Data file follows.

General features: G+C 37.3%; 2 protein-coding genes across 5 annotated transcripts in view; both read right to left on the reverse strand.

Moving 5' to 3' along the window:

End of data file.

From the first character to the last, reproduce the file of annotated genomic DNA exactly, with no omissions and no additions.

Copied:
General features: G+C 37.3%; 2 protein-coding genes across 5 annotated transcripts in view; both read right to left on the reverse strand.

Moving 5' to 3' along the window: